Pruning Trees: The Right (And Wrong) Way

While the erratic Minnesota weather may make you think spring is never coming, it is on its way! Those few warm, bright days we’ve had are making our grass greener and are bringing our trees back to life.

Late winter is the ideal time to prune your trees, but we understand that most people don’t want to be outside in the Minnesota cold pruning trees. So, if you didn’t put on your mittens last month and clean up your trees, do it now. You want to prune before foliage obscures your trees’ structure and so the new growth will heal the pruning wounds quickly.

Important to note: The following are great tips for pruning all trees, but make sure you are pruning during the correct times of the year. For example, we have officially entered "risk season" for oak wilt, which means it is advised to no longer prune oak trees in order to prevent the spread of the disease. If you have an oak tree that needs to be pruned because it has become a hazard, call us. We have the tools and experience to prune while reducing the spread of oak wilt.

HOW TO PRUNE TREES

Pruning trees is important for many reasons. Yes, it makes them more aesthetically charming, but more importantly, it makes your trees safer. Pruning prevents trees from harming property and people.

WHEN DECIDING WHAT TREES NEED PRUNING, HERE IS WHAT TO LOOK FOR:

  • Dead branches
  • Branches or entire trees that are near electrical or utility wires
  • Branches or entire trees that hang over your home, parking areas or sidewalks
  • Young trees, so we can provide the proper branch spacing for future growth.
  • Structural problems such as crossing/rubbing branches

THERE ARE FOUR COMMON TYPES OF PRUNING:

  • Crown thinning: This consists of removing weak branches on your trees in order to make room for the strong branches to receive more light and grow.
  • Crown raising: Crown raising is removing lower branches on mature or developing trees to prevent them from becoming obstacles on the street or sidewalk.
  • Crown reduction: This is a last resort type of pruning and should only be done when absolutely necessary. It consists of removing the larger branches of the top of a tree to reduce height.
  • Crown cleaning: Crown cleaning is the removal of dead, dying or diseased branches from the crown of the tree.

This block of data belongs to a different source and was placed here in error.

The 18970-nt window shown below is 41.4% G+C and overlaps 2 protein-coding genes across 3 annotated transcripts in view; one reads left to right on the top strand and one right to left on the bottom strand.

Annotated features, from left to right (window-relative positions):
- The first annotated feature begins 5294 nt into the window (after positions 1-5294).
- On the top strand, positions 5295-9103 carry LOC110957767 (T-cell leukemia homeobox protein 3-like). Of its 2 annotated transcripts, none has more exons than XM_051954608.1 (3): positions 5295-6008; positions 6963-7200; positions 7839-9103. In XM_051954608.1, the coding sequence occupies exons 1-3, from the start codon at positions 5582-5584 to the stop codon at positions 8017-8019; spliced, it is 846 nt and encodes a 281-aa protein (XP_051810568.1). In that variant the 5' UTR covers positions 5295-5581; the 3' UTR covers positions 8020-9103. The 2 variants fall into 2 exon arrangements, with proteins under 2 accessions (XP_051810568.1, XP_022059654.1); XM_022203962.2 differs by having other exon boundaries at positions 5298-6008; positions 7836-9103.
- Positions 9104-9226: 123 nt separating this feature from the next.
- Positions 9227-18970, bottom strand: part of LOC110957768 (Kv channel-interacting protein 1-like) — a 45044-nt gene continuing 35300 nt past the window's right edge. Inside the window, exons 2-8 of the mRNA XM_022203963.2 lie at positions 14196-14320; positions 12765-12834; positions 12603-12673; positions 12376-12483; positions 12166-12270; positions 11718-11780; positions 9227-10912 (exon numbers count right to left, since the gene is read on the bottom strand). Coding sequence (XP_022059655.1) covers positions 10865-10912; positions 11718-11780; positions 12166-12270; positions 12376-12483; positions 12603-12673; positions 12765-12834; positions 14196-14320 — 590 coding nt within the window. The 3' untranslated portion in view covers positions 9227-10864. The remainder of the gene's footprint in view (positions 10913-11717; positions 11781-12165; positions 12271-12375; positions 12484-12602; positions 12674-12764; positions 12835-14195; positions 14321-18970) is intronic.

HOW TO SHORTEN A BRANCH OR TWIG

  • To shorten a branch or twig, cut it back to a side branch or make the cut about 1/4 inch above the bud.
  • Always prune above a bud facing the outside of a plant to force the new branch to grow in that direction.

HOW TO PRUNE LARGE BRANCHES

To avoid tearing the bark, you need to make 3-4 cuts to remove a large branch:

  • The first cut should be on the underside of the branch about 18 inches from the trunk. Undercut one-third to one-half way through the branch.
  • The second cut should be an inch further out on the branch and you need to cut until the branch breaks free.
  • The final cut is the most specific. You want to cut down to sever the branch, but you want to leave the branch collar intact; leaving the branch collar will help the wound seal more effectively.

PRUNING TREES: WHAT TO AVOID

Pruning is meant to improve safety and plant health, not put you in harms way or hurt your trees, so do it right.

  • Leave major pruning to the professionals – especially any jobs that requires climbing or crown reduction.
  • DO NOT prune trees near wires. Call a professional.
  • Don’t prune oak trees between April and October; this is prime time for beetles to spread oak wilt.

Other than oak, Elm and Ash trees, you need to start pruning now. We are always here to help, too. So, if you don’t have room in your schedule, give us a call!